Spring cleaning, parenting style
The first weekend of April has come and gone. After I took my seat in church Sunday morning, I had to grin as I looked around to see so many sunburned faces, necks, and arms. Spring has descended on our part of the country, and up and down the streets of our little town, people have been taking advantage of the sun-warmed days to get outside and clean up the remnants of winter.
Here at the Art of Simple, many of you have joined together to do the hard but invigorating work of Project Simplify — clearing hot spots, organizing all that is useful and beautiful, and creating homes that reflect who you are as a family. Spring has a way of inviting us to take stock of what we have, who we are, and who we want to be, doesn’t it?
Perhaps it is a good time for us to take a peek into our parenting toolboxes and do a little spring cleaning with what we find inside. Inspired by the work going on in our houses, let’s take a moment to direct our attention on all that we do with the little ones whose footsteps and fingerprints fill the space of our homes.
Photo by Robert S. Donovan
Open your parenting toolbox and assess its contents. Have you been using broken tools? Do you find that tucked amongst the helpful tools, there are traces of philosophies that are irrelevant, unhealthy, and just plain don’t work?
When my oldest was a new baby, I tried very hard to follow some parenting advice passed on to me by those I love and trust. It wasn’t a good fit for her or for me, yet I found that even after I had discovered and began practicing a different parenting philosophy, the words from that first parenting guide played over and over in my head like a broken record, convincing me I was making poor decisions.
Through lots of positive self-talk, I was finally able to turn off that broken record and found the freedom to practice a parenting philosophy that was right for us.
Many of us hang on to the cumbersome tools passed on to us, not because they are helpful or useful, but because we don’t know what else to do. Are you holding on to some tools that just don’t work? Go ahead and toss them in the trash. Only then will you be ready to fill your toolbox with the useful and the beneficial.
If you’ve ever grown any kind of plant, you know that pruning is an important part of encouraging new growth. It’s a wonderful mystery of the natural world that cutting off dead weight allows a plant to flourish. Sometimes as parents, we are distracted or busy or just plain exhausted, and we don’t realize that we’re allowing our kids to hang on to some things that need to be pruned.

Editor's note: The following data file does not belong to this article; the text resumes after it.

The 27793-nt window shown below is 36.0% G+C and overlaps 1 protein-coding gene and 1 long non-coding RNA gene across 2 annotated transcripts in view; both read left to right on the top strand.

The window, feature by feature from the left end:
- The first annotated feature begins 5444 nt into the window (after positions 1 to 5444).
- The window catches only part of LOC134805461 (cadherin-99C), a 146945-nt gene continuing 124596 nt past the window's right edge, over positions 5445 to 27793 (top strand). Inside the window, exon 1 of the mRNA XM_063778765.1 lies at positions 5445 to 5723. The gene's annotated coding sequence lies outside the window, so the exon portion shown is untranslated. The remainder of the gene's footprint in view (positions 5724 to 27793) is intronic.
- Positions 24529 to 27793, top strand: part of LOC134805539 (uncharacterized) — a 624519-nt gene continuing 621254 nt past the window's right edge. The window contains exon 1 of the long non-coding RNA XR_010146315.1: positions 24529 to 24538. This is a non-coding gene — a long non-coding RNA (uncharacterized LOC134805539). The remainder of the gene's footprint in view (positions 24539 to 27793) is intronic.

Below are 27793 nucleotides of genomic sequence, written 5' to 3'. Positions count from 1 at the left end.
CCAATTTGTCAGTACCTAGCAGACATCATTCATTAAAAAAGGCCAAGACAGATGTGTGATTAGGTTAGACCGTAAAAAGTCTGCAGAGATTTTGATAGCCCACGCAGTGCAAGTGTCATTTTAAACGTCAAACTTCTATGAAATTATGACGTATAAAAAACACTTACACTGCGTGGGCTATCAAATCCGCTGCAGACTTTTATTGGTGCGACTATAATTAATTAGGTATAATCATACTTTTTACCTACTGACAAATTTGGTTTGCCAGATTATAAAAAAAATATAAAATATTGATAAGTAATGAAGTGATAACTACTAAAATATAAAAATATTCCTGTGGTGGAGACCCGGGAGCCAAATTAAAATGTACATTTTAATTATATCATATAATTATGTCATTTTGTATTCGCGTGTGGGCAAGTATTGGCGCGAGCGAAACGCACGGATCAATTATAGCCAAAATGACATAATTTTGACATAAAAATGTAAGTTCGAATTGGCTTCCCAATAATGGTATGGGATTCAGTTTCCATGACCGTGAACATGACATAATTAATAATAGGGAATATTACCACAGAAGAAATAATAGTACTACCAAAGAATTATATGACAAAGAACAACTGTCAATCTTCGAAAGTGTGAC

I recently realized that our three year old had started responding to anything she didn’t like with, “I HATE that!” I didn’t realize how it sounded until she said it in response to a dish she was served at someone else’s house. I knew right then I had some pruning to do. We have been working with her to replace hateful talk with Good Manners talk, and we were able to do so as we pruned “hate” out of her daily conversations.
On the surface, pruning looks painful or negative, but the truth is that cutting away that which is unwanted is necessary for spurring on beautiful new growth.
Till the soil
Photo by OakleyOriginals
And speaking of new growth, spring is a wonderful time to consider how we are tilling the soil. Ground that has been sitting dormant needs to be tilled up so that it’s ready to receive new life.
In what area is your child ready to grow? Perhaps new growth is waiting to happen socially, academically, in a sport or talent, or spiritually. What can you do as a parent to guide them into a time of growth? Do they need to be challenged or encouraged? How can you help be the catalyst that both prepares and nurtures growth in the life of your child?
Prepare for storms
I had to laugh when I recently heard a comedian say of his three-year-old daughter, “Board up the windows, there’s a hurricane coming!” As a fellow parent of a Three, I can so relate!
In our part of the country, spring brings stormy weather. This is the time of year when we make sure have fresh batteries in flashlights and a tornado safety plan. In the same way, as parents we can prepare for the temporary storms that each age and stage of childhood brings.
I have written often on the concept of equilibrium and disequilibrium in child development because I have seen it played out so accurately in my own children. It has been a profound encouragement to me to know that the rough storms we weather together (particularly at those half-age marks) won’t last forever.
I prepare myself by parenting in the right mindset — that rocky behavior stems from turbulent feelings from within. When I am prepared mentally for this as a parent, it makes managing the hard phases a little easier.
Photo by LadyDragonflyCC
Finally, when we’ve removed all that old debris, cut off dead growth, and spent time working over the soil and recovering from storms, we get to celebrate and enjoy by sprucing things up. How about finding a way to say “yes” more often than “no”? Is it time to grant some new freedoms to your children? Is there something you’ve been putting off doing as a family? Why not do it now?
Just as we have discovered in simplifying our houses, there is so much freedom on the other side of the hard work of spring cleaning! And there is no question that a good spring clean involves lots of labor, but oh, how wonderful the rewards.
Make sure that after you have assessed where you are as a parent at this moment, take time to fill your lungs with a deep breath of joy and gratitude. The work you are doing is useful and beautiful, indeed.
Do any of these spring cleaning categories apply to your family? What are some areas where you can see a need for growth and change? How will you, as a family, celebrate and encourage change?
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